Tag: MWDRS (Page 1 of 2)

TAFC – MARTIN

Both J&A Service/YNot Racing Funny Cars – Jim Whiteley’s spotless white one and wife Annie’s familiar blue machine – were taken out by the same car at the U.S. 131 Nationals, the flamed Camaro of 2021 Mid-West Drag Racing Series runner-up Chris Marshall. Everything was wide-open in the absence of reigning champion Sean Bellemeur, and Marshall made the most of it, starting with a wheels-up, nearly aborted 3.58 that was on the ragged edge of control from beginning to end.

Jim qualified No. 4 and nearly pulled off an outrageous upset with a massive holeshot in the first round, falling just short of Marshall in the lights by the invisible margin of two-thousandths of a second. Annie put away Steve Macklyn’s Mustang in the other first-round matchup and in the final round just missed doing what Jim almost did in the opening round: beat Marshall on a holeshot.

But instead of a perfect .000 light, Annie, who has really come into her own on the Tree this year, red-lighted by a couple thousandths of a second with a frustrating -.002 reaction time. With the race lost, she shut off early and coasted across the eighth-mile finish line at 88 mph with what would’ve been a great E.T. on a quarter-mile (5.52), while the Oregon-based driver, who reverted to an old setup for this race after a disappointing U.S. Nationals, sped to a 3.62 at a booming 212.06 mph. For Annie, who qualified No. 1 here last year, it was her second runner-up in a row at the revamped Martin, Mich., facility.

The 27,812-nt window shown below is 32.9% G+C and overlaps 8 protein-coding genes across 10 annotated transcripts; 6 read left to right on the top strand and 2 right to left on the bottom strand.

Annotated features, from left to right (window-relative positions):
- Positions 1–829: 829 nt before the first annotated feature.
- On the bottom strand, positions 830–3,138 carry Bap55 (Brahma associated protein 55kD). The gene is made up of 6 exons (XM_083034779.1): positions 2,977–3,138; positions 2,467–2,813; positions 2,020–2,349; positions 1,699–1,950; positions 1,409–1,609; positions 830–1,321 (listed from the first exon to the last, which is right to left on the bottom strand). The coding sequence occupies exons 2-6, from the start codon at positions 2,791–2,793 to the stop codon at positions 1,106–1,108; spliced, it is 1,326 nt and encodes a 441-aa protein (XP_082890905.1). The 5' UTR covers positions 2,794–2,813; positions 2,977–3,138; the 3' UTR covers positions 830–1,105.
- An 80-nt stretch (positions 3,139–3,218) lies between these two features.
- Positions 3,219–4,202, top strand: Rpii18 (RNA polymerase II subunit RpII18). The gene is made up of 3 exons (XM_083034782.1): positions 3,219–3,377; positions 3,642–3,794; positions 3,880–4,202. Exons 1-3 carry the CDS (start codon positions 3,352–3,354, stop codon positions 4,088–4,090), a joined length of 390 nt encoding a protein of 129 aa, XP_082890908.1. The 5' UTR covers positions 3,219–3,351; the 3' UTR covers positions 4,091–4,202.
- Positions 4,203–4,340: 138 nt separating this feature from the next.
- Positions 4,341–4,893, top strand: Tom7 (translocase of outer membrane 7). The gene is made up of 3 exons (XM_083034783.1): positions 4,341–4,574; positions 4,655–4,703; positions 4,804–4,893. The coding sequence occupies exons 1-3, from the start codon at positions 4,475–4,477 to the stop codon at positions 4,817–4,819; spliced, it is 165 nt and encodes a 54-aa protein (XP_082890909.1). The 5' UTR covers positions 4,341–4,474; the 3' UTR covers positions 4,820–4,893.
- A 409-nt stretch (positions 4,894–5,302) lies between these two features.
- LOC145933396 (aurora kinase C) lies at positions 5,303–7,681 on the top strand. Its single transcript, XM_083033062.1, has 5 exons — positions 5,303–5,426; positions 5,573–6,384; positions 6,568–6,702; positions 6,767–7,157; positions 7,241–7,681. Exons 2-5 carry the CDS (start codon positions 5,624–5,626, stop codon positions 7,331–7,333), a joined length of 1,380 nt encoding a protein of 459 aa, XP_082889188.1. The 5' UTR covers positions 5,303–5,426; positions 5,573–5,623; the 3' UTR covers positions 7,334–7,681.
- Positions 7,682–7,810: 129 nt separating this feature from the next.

The 2022 Mid-West Drag Racing Series season wraps up with another double event in Tulsa (not unlike the rained-out Memphis event that was finished in conjunction with the regularly scheduled Tulsa event this spring). It all unfolds Oct. 7-8 at Osage Casino & Hotel Tulsa Raceway Park, where the cancelled Great Bend Nationals will be contested as part of the traditional Throwdown in T-Town MWDRS season finale.

PRO MOD – MARTIN

Back behind the wheel of one of the fastest Pro Mods on the eighth-mile instead of tuning it for Steven Whiteley as he has all year, talented driver/tuner Brandon Snider qualified near the top of the grid and drove to a semifinal finish at the U.S. 131 Nationals. At Martin, one of the crown jewels on the Mid-West Drag Racing Series’ eight-race tour, Snider showed the form that made him one of the more feared drivers on the NHRA tour, where he won multiple events and came within a round of the 2020 championship.